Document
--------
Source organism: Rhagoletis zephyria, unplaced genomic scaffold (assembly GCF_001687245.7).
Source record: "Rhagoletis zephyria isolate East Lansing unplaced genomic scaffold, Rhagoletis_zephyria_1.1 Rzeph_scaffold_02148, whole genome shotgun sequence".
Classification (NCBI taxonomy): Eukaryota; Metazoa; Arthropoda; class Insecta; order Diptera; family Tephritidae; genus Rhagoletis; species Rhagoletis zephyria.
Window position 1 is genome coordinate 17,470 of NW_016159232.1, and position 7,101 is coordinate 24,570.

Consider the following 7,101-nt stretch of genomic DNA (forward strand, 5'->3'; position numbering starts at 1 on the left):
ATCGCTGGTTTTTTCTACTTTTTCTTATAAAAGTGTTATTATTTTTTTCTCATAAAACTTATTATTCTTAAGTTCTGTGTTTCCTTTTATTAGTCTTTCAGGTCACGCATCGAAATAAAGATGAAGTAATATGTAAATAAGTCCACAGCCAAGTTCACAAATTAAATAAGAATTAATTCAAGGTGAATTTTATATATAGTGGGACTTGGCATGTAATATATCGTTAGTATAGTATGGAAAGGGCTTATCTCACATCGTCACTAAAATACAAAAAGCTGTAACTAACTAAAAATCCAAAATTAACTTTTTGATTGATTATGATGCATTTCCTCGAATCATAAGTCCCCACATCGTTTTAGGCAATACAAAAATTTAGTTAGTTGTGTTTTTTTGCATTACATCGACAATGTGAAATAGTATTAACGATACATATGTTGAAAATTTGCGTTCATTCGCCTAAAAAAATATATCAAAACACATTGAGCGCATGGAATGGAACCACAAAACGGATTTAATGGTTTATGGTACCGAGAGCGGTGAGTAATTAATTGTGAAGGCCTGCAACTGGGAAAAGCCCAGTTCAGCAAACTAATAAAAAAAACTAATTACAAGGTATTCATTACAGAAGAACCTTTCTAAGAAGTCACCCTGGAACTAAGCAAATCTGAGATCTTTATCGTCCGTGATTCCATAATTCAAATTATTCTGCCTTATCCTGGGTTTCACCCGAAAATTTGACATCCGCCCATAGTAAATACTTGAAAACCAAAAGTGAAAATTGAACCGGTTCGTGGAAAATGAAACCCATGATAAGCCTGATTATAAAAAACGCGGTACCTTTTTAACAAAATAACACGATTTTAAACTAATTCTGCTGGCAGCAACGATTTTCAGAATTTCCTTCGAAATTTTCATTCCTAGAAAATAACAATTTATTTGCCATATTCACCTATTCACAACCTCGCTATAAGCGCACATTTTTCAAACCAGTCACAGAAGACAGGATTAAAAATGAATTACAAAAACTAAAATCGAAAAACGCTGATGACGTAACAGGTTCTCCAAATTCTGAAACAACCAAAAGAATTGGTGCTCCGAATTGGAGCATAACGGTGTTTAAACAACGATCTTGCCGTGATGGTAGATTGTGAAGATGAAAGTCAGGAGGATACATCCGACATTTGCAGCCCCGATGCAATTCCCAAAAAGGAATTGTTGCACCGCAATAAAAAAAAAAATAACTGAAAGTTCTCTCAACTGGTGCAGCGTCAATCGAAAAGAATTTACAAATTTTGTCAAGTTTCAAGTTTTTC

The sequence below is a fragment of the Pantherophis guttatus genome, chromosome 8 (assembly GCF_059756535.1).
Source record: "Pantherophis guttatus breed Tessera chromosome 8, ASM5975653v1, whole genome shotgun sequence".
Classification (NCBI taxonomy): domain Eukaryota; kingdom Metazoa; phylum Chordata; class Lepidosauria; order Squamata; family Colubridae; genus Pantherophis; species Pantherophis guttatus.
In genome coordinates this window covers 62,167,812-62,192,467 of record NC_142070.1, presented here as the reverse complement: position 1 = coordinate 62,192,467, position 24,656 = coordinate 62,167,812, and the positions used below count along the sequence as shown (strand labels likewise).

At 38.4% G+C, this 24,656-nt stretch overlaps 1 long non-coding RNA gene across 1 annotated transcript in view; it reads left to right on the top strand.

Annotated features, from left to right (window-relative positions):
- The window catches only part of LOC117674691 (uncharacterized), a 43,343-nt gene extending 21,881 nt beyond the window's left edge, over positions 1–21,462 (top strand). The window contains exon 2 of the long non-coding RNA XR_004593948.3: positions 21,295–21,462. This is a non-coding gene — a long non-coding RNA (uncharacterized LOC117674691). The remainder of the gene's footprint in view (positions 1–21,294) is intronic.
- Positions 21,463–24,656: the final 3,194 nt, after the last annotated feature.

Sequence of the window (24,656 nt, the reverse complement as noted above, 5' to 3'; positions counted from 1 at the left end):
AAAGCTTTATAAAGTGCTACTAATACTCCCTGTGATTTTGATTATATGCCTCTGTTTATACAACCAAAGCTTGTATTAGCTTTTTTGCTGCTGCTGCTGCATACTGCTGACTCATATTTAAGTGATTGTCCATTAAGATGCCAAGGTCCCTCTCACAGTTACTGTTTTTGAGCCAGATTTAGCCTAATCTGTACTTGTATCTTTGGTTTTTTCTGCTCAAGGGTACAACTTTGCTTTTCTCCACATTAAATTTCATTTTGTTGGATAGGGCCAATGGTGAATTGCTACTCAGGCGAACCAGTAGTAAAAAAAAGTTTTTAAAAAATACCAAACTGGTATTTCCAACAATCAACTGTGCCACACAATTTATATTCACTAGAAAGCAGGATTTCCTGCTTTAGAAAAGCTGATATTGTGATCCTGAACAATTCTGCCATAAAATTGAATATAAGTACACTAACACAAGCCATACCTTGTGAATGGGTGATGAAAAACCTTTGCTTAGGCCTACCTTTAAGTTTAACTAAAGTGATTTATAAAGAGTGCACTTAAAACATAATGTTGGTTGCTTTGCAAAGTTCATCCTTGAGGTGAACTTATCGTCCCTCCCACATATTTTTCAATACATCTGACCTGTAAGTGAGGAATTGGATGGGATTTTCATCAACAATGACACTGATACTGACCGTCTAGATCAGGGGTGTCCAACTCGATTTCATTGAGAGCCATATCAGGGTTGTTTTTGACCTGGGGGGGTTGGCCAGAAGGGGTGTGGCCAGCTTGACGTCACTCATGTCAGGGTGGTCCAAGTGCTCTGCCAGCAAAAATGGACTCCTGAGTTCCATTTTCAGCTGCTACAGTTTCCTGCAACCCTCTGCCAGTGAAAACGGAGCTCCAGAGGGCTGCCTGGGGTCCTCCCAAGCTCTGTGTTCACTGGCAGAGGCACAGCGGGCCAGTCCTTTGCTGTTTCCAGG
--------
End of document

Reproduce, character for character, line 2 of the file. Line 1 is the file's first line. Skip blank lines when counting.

Source record: "Rhagoletis zephyria isolate East Lansing unplaced genomic scaffold, Rhagoletis_zephyria_1.1 Rzeph_scaffold_02148, whole genome shotgun sequence".